Realizing the Promise and Potential of African Agriculture

Africa is rich in both natural and human resources, yet nearly 200 million of its people are undernourished because of inadequate food supplies.  Comprehensive strategies are needed across the continent to harness the power of science and technology (S&T) in ways that boost agricultural productivity, profitability, and sustainability -- ultimately ensuring that all Africans have access to enough safe and nutritious food to meet their dietary needs.  This report addresses the question of how science and technology can be mobilized to make that promise a reality.

Africa is rich in both natural and human resources, yet nearly 200 million of its people are undernourished because of inadequate food supplies.  Comprehensive strategies are needed across the continent to harness the power of science and technology (S&T) in ways that boost agricultural productivity, profitability, and sustainability -- ultimately ensuring that all Africans have access to enough safe and nutritious food to meet their dietary needs.  This report addresses the question of how science and technology can be mobilized to make that promise a reality.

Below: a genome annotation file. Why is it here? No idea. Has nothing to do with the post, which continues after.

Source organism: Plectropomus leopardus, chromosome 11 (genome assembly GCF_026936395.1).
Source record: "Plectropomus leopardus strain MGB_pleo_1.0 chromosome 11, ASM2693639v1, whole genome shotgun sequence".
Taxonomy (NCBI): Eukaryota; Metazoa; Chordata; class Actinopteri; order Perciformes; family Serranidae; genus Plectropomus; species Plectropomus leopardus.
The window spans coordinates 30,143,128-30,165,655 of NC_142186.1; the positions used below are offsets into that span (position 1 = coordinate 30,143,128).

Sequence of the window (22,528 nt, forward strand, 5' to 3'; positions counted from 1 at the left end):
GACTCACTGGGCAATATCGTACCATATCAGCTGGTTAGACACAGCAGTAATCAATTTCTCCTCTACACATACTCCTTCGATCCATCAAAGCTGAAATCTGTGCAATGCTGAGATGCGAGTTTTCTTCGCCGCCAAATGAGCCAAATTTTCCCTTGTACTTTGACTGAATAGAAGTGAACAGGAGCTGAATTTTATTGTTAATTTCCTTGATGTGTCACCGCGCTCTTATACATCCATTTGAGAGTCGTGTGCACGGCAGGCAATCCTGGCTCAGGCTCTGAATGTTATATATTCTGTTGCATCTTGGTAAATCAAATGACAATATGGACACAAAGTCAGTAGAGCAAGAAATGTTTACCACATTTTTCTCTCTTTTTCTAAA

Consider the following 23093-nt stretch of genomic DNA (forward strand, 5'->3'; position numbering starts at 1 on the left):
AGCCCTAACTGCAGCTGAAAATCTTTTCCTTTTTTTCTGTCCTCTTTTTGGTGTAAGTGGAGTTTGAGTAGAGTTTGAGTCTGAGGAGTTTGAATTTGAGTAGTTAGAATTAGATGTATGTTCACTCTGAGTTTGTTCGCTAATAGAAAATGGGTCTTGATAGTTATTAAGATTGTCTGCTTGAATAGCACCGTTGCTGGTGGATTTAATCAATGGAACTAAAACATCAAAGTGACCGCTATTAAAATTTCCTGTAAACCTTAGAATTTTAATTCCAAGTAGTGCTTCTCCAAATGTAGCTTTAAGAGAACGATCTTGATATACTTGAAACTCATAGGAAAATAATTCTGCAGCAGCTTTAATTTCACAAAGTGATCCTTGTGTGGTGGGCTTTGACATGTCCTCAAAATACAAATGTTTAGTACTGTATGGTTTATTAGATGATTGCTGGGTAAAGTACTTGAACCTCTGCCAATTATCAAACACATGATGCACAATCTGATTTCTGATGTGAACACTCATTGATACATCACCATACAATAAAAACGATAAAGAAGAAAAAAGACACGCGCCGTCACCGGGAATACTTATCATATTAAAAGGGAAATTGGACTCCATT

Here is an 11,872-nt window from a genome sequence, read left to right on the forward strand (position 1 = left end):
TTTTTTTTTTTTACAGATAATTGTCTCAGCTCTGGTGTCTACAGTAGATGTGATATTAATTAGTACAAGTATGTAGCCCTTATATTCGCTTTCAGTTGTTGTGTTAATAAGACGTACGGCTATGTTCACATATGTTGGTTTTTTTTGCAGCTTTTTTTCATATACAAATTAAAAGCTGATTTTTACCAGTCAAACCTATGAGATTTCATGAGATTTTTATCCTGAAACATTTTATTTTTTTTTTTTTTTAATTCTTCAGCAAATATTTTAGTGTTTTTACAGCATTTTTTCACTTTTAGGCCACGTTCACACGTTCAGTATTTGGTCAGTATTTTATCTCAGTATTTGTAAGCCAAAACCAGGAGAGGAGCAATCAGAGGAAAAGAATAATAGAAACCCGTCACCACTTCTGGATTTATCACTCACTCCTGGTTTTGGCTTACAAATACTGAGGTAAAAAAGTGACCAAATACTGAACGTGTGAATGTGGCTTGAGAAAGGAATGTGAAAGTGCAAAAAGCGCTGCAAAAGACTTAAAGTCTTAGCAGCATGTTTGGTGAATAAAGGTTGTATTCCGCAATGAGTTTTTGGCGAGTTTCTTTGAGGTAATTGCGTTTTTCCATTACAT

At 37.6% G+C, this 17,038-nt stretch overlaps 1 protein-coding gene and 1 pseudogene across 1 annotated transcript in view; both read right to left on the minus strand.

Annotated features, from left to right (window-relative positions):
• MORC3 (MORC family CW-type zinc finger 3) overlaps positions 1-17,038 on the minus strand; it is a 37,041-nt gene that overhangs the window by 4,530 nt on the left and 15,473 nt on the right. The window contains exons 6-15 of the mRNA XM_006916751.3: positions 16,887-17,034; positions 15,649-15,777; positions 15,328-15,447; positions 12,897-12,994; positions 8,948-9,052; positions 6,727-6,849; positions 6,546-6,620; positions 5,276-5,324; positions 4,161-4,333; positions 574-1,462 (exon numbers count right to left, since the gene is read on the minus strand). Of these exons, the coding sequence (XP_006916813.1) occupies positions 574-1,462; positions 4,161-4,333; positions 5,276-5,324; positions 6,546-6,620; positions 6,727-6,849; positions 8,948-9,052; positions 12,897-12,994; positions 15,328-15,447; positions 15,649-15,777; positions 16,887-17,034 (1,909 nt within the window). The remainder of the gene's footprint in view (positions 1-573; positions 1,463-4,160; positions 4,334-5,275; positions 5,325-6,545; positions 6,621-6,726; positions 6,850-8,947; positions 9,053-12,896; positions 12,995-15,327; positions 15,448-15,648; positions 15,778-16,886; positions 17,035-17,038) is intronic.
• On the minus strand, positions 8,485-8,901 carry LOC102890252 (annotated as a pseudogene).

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  • Sorghum and Millet

    Sorghum and millet are drought-resistant crops of great importance for food security in the semi-arid tropical environments of Sub-Saharan Africa. They are generally grown in mixtures with other crops, primarily legumes. Though these cereals do respond dramatically to modern technology, farm yields are generally low, and progress has been limited.

    There are suggestions that adoption of improved sorghum and millet varieties has been significant in some Southern African countries, notably Zimbabwe and Zambia. Much of the adoption in Southern Africa resulted from national and international research programs to disseminate improved varieties through drought relief programs (Rohrbach and Mutiro, 1996). In their review of constraints to sorghum and millet production in West Africa, Shetty and colleagues (1995: 249-265) show that all aspects of production need attention. Table 4.3 summarizes their findings, but does not indicate what technologies could be applied to realize the strategies. Basically, all technologies described in the next section can be utilized for this purpose, including genetic modification for developing desired variety characteristics, information and communications technology for decision support on management practices and integrated approaches to nutrient, water, pest, disease and weed management.

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